Friday, October 17, 2008
(Last modified: 2010-07-08 09:58:02)
Source: The Herald-News
The Rhea County Courthouse in Dayton, made famous for hosting the "Monkey Scopes Trial" in 1925, will be getting much-needed cosmetic work if the County Commission approves a courthouse historic preservation grant at its regular meeting Tuesday.
The County Commission discussed the particulars of the grant at its Tuesday, Oct. 14 workshop meeting.
The grant requires a 40 percent match from the county. According to the grant terms, the Tennessee Historical Committee would provide $35,000 and the county would need to come up with $23,000.
Rhea County Executive Billy Ray Patton has recommended that the County Commission approve the grant and pay the county´┐1/2s portion with hotel-motel tax funds. Currently, the county has hotel-motel tax reserves of about $55,000.
Considering the belt-tightening the county has done this year with its budget, the commissioners voiced concerns during the workshop with spending money on courthouse renovations.
Patton said the county may not need to spend all of the $58,000, and commissioner Bill Hollin strongly suggested that the commission should award bids for contracting work for no more than that amount.
"We don't have a lot of money left, but this is a good grant," commissioner John Mincy said during Tuesday's workshop.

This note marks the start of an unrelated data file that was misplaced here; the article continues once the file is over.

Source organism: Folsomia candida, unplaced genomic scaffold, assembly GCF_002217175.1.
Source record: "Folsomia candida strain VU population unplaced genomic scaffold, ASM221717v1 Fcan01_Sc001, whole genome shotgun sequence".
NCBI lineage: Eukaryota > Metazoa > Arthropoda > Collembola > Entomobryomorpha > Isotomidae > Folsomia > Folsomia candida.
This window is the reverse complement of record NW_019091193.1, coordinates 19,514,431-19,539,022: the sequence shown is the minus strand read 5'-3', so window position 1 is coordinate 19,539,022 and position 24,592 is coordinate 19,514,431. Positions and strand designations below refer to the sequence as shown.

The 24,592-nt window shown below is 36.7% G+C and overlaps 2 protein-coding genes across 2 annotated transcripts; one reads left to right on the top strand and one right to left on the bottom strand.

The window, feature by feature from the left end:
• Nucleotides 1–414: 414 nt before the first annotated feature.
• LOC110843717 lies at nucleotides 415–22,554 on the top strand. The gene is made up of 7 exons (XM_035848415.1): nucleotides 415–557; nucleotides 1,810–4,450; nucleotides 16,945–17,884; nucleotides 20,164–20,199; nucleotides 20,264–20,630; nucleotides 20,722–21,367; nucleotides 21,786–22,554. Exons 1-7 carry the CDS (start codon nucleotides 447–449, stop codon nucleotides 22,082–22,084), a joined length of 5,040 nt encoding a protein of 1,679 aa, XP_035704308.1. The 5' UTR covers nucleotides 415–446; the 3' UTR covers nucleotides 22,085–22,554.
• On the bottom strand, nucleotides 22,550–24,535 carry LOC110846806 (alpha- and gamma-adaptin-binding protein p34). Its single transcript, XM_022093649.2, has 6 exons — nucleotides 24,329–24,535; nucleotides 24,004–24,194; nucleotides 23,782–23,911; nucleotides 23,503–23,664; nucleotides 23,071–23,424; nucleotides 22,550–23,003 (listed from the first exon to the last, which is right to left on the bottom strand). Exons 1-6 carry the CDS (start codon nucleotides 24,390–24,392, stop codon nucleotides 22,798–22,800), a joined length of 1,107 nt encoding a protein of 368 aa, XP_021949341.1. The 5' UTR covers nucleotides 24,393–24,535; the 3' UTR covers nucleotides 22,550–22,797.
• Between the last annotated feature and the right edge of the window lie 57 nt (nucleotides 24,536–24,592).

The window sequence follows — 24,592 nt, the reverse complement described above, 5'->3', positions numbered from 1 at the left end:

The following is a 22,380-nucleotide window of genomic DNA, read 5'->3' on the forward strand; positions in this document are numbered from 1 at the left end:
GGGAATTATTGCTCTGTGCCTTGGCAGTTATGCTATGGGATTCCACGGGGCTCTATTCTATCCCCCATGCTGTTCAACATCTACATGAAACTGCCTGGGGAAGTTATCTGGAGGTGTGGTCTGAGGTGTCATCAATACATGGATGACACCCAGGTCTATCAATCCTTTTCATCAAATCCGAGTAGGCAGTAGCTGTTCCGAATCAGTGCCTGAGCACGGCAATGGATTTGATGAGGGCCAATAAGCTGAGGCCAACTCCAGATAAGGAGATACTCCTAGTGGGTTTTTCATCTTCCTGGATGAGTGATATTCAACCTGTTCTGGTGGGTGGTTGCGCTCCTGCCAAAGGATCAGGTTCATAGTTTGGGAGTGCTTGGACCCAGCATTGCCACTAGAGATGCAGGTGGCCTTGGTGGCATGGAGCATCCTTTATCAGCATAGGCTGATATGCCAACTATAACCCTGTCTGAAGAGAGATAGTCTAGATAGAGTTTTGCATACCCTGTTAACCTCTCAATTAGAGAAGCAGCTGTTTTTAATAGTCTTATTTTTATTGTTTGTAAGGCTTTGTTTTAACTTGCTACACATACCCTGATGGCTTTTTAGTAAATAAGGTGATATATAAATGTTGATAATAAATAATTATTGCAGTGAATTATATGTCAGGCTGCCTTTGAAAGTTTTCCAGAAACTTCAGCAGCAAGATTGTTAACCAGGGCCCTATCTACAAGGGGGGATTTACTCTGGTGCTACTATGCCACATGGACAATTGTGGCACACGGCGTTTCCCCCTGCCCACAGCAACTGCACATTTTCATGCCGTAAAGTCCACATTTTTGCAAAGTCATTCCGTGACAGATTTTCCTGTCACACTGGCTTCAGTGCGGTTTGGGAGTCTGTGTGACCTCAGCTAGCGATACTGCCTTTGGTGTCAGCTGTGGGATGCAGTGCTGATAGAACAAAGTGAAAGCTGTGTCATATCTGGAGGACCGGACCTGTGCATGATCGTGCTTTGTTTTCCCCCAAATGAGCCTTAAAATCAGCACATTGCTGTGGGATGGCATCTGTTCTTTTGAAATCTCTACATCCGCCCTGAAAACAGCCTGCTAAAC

The grant money would mainly cover exterior work, according to Patton, which would include window repair, painting the outside of the courthouse and fixing the bell tower.
Patton said the windows need immediate work, as some are out of alignment. In addition, the paint on the outside of the building is faded and chipped, he said.
Ronnie Raper, chairman of the county commission, said the bell tower needs mortar work and additional brick placing, which would be the most expensive portion of the renovation. However, he noted that if the tower doesn´┐1/2t receive care within the next 25 years, the mortar could break down.
Although the Tennessee Historical Commission awarded the grant several months ago, Patton said he only recently received the paperwork to finalize the award.
Patton added that he has applied for a second grant for further work on the courthouse and is currently waiting on paperwork before bringing the grant before the county commission for approval.
"For the first grant I would like to do exterior work, then use the second grant for interior work," Patton explained in a phone interview on Friday.
If the commissioners approve the grant at Tuesday's county commission meeting, they will start soliciting bids for contractors, said Patton.
The Rhea County Courthouse gained worldwide attention in the summer of 1925 when John T. Scopes was tried and convicted of teaching evolution in a local public school.
Dayton would not have garnered media attention if not for the two big names showcased in the trial: Clarence Darrow, the nation´┐1/2s best defense lawyer in the 1920s, and William Jennings Bryan, three-time Democratic presidential candidate and former Secretary of State.
Today, the courthouse is a National Historic Landmark and a Scopes Trial Museum is housed in its basement.
The County Commission regularly meets at 7 p.m. on the third Tuesday of each month in the main courtroom at the Rhea County Courthouse.
Michelle Friesen can be reached at email@example.com
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